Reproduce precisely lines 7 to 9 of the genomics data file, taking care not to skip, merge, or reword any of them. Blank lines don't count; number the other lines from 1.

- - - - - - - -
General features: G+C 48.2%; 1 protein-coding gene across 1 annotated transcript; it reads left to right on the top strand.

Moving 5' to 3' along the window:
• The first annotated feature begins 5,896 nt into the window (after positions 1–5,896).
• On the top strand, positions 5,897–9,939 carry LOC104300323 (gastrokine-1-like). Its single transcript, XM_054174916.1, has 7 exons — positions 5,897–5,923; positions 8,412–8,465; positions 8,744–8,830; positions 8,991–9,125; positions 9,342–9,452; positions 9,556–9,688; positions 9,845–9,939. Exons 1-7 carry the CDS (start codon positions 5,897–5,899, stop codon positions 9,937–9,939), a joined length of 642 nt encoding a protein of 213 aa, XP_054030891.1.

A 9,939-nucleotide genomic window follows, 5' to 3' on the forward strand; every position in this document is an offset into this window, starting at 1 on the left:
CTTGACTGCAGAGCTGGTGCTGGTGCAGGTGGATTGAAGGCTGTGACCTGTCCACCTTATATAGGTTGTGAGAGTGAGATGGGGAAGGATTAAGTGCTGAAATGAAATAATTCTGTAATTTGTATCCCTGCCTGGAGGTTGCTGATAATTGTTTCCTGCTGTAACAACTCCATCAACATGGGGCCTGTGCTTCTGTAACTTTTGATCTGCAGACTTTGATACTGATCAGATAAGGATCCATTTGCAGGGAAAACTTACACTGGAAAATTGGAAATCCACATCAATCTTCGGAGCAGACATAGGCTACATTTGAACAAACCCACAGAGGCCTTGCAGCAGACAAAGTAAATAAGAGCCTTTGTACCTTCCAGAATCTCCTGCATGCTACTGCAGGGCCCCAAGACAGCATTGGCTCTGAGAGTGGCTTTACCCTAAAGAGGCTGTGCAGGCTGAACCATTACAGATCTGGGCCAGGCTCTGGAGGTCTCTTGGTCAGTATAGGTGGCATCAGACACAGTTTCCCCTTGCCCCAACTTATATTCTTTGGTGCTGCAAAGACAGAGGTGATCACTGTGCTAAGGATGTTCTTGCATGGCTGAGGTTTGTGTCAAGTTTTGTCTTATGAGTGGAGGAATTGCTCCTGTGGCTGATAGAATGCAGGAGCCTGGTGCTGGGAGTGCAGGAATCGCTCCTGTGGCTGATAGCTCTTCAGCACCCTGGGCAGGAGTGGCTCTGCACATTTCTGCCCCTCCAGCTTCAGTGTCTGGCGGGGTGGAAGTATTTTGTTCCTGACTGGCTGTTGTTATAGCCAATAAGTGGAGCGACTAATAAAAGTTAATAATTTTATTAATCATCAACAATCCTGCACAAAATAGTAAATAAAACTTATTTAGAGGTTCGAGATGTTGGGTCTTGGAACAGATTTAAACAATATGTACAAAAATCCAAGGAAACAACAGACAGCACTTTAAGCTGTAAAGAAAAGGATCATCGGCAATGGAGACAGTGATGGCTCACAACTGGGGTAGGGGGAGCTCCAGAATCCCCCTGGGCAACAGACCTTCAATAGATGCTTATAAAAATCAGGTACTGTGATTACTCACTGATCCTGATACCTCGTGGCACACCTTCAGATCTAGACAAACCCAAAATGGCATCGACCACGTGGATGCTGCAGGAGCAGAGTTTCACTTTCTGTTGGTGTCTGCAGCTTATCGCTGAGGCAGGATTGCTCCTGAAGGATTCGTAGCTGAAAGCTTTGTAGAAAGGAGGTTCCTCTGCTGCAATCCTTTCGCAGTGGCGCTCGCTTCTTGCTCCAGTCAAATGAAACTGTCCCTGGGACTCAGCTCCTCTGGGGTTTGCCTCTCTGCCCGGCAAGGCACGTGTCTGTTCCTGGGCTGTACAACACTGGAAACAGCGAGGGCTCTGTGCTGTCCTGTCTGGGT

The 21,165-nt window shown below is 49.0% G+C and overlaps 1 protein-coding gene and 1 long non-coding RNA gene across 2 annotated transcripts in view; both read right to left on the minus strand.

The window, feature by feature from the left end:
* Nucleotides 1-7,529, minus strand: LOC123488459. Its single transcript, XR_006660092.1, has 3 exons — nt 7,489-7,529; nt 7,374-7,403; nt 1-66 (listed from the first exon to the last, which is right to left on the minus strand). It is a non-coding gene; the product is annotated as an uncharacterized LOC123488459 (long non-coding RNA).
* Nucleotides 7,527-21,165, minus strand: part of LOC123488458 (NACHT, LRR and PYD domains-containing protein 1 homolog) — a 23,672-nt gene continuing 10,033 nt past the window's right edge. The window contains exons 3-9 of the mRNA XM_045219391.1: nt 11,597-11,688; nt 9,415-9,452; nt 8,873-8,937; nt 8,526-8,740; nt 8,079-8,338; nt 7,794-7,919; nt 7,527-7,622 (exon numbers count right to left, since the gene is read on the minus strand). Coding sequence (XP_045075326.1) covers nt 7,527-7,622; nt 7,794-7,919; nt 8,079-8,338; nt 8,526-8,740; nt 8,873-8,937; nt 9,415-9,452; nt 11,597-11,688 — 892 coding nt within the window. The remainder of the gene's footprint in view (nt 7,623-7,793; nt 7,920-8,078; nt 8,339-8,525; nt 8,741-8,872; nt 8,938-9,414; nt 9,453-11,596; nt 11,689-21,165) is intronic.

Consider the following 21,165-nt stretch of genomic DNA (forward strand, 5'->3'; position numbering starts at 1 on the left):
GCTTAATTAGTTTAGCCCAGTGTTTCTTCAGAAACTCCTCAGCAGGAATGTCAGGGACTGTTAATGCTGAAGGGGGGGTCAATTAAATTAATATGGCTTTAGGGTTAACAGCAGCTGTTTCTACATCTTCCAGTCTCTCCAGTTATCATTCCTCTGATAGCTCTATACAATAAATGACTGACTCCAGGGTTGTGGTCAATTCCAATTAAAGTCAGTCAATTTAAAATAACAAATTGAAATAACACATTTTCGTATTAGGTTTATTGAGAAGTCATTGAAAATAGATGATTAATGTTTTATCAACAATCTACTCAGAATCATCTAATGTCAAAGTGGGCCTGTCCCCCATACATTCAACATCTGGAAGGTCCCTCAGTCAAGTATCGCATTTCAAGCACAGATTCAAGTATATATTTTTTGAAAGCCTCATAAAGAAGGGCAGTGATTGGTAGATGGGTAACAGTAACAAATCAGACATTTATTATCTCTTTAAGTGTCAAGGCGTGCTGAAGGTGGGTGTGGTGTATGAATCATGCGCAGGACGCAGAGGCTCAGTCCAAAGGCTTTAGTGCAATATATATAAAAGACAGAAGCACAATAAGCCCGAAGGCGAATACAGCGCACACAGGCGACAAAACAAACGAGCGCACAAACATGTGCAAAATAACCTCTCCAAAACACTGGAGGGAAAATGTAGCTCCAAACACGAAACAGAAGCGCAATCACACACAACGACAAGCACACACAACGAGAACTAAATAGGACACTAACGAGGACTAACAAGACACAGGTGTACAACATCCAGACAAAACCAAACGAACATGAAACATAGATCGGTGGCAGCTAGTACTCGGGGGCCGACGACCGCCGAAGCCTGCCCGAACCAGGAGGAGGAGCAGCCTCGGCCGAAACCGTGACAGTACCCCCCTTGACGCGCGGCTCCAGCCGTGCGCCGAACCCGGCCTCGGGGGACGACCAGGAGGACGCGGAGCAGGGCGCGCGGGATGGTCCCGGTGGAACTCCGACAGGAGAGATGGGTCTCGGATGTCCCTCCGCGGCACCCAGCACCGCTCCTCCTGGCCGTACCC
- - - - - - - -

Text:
The 21,165-nt window shown below is 49.0% G+C and overlaps 1 protein-coding gene and 1 long non-coding RNA gene across 2 annotated transcripts in view; both read right to left on the minus strand.

The window, feature by feature from the left end:
* Nucleotides 1-7,529, minus strand: LOC123488459. Its single transcript, XR_006660092.1, has 3 exons — nt 7,489-7,529; nt 7,374-7,403; nt 1-66 (listed from the first exon to the last, which is right to left on the minus strand). It is a non-coding gene; the product is annotated as an uncharacterized LOC123488459 (long non-coding RNA).